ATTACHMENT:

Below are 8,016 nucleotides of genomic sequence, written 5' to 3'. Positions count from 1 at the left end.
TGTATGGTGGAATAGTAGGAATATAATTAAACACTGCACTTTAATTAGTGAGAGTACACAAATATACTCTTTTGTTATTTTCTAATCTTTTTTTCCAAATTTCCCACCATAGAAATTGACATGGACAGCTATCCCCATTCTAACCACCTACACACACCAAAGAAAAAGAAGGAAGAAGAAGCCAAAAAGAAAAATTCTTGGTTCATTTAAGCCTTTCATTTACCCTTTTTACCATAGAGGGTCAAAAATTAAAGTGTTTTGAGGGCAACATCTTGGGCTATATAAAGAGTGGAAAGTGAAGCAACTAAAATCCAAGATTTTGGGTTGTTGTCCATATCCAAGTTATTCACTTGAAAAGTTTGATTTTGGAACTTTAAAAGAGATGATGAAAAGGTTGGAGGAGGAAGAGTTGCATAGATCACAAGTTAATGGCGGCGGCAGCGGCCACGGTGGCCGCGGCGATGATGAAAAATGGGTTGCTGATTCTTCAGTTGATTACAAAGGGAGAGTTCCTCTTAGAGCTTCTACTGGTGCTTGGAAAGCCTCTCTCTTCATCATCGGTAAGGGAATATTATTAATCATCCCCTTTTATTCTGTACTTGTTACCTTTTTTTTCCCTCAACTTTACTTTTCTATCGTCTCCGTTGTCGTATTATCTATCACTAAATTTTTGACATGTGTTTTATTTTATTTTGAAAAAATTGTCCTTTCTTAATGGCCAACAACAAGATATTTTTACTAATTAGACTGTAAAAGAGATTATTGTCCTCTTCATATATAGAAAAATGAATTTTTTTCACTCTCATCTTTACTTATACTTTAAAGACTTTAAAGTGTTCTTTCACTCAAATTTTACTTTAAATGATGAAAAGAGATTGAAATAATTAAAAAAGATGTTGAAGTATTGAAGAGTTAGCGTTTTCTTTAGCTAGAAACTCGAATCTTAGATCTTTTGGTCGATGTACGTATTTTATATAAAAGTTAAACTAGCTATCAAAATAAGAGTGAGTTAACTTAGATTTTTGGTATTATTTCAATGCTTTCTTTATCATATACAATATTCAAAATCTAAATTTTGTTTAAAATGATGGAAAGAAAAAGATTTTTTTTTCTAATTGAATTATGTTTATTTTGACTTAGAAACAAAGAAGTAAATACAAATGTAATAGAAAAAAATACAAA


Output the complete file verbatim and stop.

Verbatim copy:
Below are 8,016 nucleotides of genomic sequence, written 5' to 3'. Positions count from 1 at the left end.
TGTATGGTGGAATAGTAGGAATATAATTAAACACTGCACTTTAATTAGTGAGAGTACACAAATATACTCTTTTGTTATTTTCTAATCTTTTTTTCCAAATTTCCCACCATAGAAATTGACATGGACAGCTATCCCCATTCTAACCACCTACACACACCAAAGAAAAAGAAGGAAGAAGAAGCCAAAAAGAAAAATTCTTGGTTCATTTAAGCCTTTCATTTACCCTTTTTACCATAGAGGGTCAAAAATTAAAGTGTTTTGAGGGCAACATCTTGGGCTATATAAAGAGTGGAAAGTGAAGCAACTAAAATCCAAGATTTTGGGTTGTTGTCCATATCCAAGTTATTCACTTGAAAAGTTTGATTTTGGAACTTTAAAAGAGATGATGAAAAGGTTGGAGGAGGAAGAGTTGCATAGATCACAAGTTAATGGCGGCGGCAGCGGCCACGGTGGCCGCGGCGATGATGAAAAATGGGTTGCTGATTCTTCAGTTGATTACAAAGGGAGAGTTCCTCTTAGAGCTTCTACTGGTGCTTGGAAAGCCTCTCTCTTCATCATCGGTAAGGGAATATTATTAATCATCCCCTTTTATTCTGTACTTGTTACCTTTTTTTTCCCTCAACTTTACTTTTCTATCGTCTCCGTTGTCGTATTATCTATCACTAAATTTTTGACATGTGTTTTATTTTATTTTGAAAAAATTGTCCTTTCTTAATGGCCAACAACAAGATATTTTTACTAATTAGACTGTAAAAGAGATTATTGTCCTCTTCATATATAGAAAAATGAATTTTTTTCACTCTCATCTTTACTTATACTTTAAAGACTTTAAAGTGTTCTTTCACTCAAATTTTACTTTAAATGATGAAAAGAGATTGAAATAATTAAAAAAGATGTTGAAGTATTGAAGAGTTAGCGTTTTCTTTAGCTAGAAACTCGAATCTTAGATCTTTTGGTCGATGTACGTATTTTATATAAAAGTTAAACTAGCTATCAAAATAAGAGTGAGTTAACTTAGATTTTTGGTATTATTTCAATGCTTTCTTTATCATATACAATATTCAAAATCTAAATTTTGTTTAAAATGATGGAAAGAAAAAGATTTTTTTTTCTAATTGAATTATGTTTATTTTGACTTAGAAACAAAGAAGTAAATACAAATGTAATAGAAAAAAATACAAA